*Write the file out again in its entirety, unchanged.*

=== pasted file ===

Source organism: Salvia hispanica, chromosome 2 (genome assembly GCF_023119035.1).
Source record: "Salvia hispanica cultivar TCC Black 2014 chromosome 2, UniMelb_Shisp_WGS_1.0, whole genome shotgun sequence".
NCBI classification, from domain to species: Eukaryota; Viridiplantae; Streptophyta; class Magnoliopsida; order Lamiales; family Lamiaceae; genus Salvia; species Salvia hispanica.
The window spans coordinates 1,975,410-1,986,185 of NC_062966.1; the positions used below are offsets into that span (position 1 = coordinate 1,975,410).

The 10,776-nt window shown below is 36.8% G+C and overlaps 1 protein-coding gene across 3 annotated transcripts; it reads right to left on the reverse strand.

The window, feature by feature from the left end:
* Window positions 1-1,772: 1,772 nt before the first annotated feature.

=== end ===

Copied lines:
Source organism: Salvia hispanica, chromosome 2 (genome assembly GCF_023119035.1).
Source record: "Salvia hispanica cultivar TCC Black 2014 chromosome 2, UniMelb_Shisp_WGS_1.0, whole genome shotgun sequence".
NCBI classification, from domain to species: Eukaryota; Viridiplantae; Streptophyta; class Magnoliopsida; order Lamiales; family Lamiaceae; genus Salvia; species Salvia hispanica.
The window spans coordinates 1,975,410-1,986,185 of NC_062966.1; the positions used below are offsets into that span (position 1 = coordinate 1,975,410).

The 10,776-nt window shown below is 36.8% G+C and overlaps 1 protein-coding gene across 3 annotated transcripts; it reads right to left on the reverse strand.

The window, feature by feature from the left end:
* Window positions 1-1,772: 1,772 nt before the first annotated feature.